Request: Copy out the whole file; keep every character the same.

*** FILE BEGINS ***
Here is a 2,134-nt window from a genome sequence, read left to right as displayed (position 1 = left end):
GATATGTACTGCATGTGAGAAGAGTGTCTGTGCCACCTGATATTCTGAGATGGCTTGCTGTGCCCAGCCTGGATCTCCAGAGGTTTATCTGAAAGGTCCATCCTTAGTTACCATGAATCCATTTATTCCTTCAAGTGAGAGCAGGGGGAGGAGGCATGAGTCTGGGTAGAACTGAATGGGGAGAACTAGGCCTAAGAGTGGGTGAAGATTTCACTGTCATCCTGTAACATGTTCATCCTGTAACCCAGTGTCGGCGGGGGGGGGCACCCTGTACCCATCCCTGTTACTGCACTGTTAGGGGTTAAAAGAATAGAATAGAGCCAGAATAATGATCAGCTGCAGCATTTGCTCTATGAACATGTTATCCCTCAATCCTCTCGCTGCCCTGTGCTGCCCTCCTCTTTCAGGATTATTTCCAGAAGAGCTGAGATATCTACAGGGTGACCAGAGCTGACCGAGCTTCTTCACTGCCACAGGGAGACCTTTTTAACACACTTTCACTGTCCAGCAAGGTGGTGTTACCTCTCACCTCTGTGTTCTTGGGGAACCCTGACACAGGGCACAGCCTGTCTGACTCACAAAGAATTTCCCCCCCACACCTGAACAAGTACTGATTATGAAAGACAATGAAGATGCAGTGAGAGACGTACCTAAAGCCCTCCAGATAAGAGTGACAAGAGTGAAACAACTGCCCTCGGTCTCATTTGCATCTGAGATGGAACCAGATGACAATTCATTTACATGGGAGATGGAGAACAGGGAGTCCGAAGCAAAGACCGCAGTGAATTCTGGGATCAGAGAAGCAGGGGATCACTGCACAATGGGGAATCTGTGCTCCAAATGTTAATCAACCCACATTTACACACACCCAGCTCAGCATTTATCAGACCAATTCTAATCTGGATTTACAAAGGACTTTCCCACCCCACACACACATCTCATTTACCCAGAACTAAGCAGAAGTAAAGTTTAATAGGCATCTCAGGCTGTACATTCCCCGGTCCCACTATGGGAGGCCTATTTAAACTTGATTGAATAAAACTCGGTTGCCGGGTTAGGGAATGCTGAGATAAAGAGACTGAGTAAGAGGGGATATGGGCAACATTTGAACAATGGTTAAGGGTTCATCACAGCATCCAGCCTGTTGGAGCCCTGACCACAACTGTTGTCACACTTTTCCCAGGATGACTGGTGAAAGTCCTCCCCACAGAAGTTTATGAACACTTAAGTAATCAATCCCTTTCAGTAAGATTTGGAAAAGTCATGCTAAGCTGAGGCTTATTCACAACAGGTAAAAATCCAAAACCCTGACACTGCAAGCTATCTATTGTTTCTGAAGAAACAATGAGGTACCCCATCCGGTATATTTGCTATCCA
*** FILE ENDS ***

Here is a 2,134-nt window from a genome sequence, read left to right as displayed (position 1 = left end):
GATATGTACTGCATGTGAGAAGAGTGTCTGTGCCACCTGATATTCTGAGATGGCTTGCTGTGCCCAGCCTGGATCTCCAGAGGTTTATCTGAAAGGTCCATCCTTAGTTACCATGAATCCATTTATTCCTTCAAGTGAGAGCAGGGGGAGGAGGCATGAGTCTGGGTAGAACTGAATGGGGAGAACTAGGCCTAAGAGTGGGTGAAGATTTCACTGTCATCCTGTAACATGTTCATCCTGTAACCCAGTGTCGGCGGGGGGGGGCACCCTGTACCCATCCCTGTTACTGCACTGTTAGGGGTTAAAAGAATAGAATAGAGCCAGAATAATGATCAGCTGCAGCATTTGCTCTATGAACATGTTATCCCTCAATCCTCTCGCTGCCCTGTGCTGCCCTCCTCTTTCAGGATTATTTCCAGAAGAGCTGAGATATCTACAGGGTGACCAGAGCTGACCGAGCTTCTTCACTGCCACAGGGAGACCTTTTTAACACACTTTCACTGTCCAGCAAGGTGGTGTTACCTCTCACCTCTGTGTTCTTGGGGAACCCTGACACAGGGCACAGCCTGTCTGACTCACAAAGAATTTCCCCCCCACACCTGAACAAGTACTGATTATGAAAGACAATGAAGATGCAGTGAGAGACGTACCTAAAGCCCTCCAGATAAGAGTGACAAGAGTGAAACAACTGCCCTCGGTCTCATTTGCATCTGAGATGGAACCAGATGACAATTCATTTACATGGGAGATGGAGAACAGGGAGTCCGAAGCAAAGACCGCAGTGAATTCTGGGATCAGAGAAGCAGGGGATCACTGCACAATGGGGAATCTGTGCTCCAAATGTTAATCAACCCACATTTACACACACCCAGCTCAGCATTTATCAGACCAATTCTAATCTGGATTTACAAAGGACTTTCCCACCCCACACACACATCTCATTTACCCAGAACTAAGCAGAAGTAAAGTTTAATAGGCATCTCAGGCTGTACATTCCCCGGTCCCACTATGGGAGGCCTATTTAAACTTGATTGAATAAAACTCGGTTGCCGGGTTAGGGAATGCTGAGATAAAGAGACTGAGTAAGAGGGGATATGGGCAACATTTGAACAATGGTTAAGGGTTCATCACAGCATCCAGCCTGTTGGAGCCCTGACCACAACTGTTGTCACACTTTTCCCAGGATGACTGGTGAAAGTCCTCCCCACAGAAGTTTATGAACACTTAAGTAATCAATCCCTTTCAGTAAGATTTGGAAAAGTCATGCTAAGCTGAGGCTTATTCACAACAGGTAAAAATCCAAAACCCTGACACTGCAAGCTATCTATTGTTTCTGAAGAAACAATGAGGTACCCCATCCGGTATATTTGCTATCCA